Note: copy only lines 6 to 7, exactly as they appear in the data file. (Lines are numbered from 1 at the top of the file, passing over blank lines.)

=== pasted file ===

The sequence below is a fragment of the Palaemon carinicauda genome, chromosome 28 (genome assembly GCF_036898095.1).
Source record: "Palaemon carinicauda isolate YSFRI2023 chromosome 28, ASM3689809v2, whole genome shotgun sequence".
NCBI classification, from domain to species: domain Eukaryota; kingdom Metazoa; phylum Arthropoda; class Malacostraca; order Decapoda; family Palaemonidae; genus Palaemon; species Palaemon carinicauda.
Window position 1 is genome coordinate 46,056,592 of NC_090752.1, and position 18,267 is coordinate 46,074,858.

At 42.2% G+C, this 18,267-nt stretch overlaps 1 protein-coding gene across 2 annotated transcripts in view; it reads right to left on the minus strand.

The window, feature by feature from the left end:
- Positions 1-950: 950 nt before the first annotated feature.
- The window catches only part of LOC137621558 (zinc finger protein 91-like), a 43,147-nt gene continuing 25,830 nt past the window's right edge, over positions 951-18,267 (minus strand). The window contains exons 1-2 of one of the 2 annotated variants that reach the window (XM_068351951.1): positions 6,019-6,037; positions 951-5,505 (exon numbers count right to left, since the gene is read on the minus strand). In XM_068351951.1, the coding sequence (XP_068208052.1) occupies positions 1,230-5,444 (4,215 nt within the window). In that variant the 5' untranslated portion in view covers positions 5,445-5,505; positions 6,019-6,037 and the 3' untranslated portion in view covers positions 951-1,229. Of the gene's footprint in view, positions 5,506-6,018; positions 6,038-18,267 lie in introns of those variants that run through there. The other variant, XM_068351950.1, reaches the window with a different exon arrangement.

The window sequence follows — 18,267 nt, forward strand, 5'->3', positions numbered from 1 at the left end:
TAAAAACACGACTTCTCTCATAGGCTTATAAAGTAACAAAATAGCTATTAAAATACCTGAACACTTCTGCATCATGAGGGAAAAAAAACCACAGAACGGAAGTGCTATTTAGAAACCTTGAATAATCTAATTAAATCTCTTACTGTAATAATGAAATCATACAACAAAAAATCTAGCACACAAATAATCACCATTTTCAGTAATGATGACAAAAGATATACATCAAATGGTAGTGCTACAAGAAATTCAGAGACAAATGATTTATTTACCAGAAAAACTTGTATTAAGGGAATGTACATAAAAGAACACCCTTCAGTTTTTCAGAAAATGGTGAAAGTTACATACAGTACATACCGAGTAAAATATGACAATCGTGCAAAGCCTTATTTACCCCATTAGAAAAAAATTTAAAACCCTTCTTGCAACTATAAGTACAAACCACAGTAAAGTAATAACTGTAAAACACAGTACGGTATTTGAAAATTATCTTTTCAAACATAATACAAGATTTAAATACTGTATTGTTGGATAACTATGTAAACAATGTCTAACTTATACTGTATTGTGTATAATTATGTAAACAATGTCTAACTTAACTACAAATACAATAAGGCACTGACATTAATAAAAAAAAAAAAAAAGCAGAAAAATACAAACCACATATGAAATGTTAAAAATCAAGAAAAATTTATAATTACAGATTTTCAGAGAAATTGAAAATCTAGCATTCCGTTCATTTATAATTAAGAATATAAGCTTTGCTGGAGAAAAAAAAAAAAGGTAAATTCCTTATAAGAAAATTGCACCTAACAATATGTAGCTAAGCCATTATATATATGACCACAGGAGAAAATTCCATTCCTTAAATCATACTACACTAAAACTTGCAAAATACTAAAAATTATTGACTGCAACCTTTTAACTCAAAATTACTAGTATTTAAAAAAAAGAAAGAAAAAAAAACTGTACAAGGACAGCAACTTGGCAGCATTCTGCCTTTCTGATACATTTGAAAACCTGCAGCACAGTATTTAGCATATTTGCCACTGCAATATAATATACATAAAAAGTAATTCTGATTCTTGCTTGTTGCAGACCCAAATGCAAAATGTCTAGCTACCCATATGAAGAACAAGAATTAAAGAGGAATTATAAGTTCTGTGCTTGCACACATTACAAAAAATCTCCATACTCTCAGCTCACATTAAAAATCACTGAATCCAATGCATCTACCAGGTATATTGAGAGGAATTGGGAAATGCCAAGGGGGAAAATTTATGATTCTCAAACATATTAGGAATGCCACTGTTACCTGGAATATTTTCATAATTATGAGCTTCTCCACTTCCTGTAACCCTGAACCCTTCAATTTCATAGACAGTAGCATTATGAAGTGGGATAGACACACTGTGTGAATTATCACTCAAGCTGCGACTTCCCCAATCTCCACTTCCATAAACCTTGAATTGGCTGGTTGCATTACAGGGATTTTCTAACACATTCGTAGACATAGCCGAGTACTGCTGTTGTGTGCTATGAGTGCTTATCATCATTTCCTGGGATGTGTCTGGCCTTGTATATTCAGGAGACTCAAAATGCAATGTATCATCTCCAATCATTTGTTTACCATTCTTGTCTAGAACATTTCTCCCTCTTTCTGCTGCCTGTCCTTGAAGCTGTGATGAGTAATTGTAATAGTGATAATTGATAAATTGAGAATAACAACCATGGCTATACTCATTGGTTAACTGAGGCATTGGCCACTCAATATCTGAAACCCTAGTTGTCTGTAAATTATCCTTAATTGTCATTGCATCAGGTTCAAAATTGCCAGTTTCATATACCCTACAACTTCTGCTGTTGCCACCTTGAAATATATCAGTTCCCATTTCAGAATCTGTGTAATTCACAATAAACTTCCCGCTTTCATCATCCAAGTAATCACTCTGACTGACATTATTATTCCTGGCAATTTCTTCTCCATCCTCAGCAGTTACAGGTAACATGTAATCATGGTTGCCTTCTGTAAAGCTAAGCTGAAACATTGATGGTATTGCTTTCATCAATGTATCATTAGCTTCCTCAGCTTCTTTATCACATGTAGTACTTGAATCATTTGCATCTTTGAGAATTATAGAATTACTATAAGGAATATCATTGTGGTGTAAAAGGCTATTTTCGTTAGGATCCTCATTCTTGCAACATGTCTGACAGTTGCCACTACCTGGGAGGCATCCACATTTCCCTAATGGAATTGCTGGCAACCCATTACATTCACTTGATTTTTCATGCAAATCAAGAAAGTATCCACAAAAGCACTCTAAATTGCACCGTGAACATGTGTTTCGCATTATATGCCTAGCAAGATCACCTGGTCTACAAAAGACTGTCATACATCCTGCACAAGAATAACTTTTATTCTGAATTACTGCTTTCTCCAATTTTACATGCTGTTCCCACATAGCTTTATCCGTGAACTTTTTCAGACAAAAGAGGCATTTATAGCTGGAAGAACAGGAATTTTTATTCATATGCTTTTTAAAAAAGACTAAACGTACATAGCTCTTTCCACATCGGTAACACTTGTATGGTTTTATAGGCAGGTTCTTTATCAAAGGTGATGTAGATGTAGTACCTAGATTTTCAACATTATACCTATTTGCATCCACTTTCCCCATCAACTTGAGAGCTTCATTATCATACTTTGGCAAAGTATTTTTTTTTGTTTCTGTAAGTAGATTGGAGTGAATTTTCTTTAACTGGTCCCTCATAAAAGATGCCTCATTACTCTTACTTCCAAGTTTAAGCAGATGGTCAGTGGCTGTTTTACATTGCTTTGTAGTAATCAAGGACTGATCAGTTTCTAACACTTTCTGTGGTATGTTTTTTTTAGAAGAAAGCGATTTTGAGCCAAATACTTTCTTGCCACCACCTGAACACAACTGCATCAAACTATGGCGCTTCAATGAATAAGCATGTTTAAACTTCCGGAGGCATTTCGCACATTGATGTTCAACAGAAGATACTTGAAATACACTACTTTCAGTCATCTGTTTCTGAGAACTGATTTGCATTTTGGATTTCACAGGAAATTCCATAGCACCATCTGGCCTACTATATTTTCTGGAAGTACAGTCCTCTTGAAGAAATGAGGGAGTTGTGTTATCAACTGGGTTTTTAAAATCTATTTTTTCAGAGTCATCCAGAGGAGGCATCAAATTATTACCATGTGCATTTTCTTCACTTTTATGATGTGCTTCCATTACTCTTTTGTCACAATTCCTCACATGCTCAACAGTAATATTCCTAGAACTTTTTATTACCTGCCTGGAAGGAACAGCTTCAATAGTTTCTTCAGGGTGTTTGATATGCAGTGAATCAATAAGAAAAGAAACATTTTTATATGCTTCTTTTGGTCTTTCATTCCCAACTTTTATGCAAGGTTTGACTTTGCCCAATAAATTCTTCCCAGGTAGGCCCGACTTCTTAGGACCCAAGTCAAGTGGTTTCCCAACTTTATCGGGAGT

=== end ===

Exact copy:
The window, feature by feature from the left end:
- Positions 1-950: 950 nt before the first annotated feature.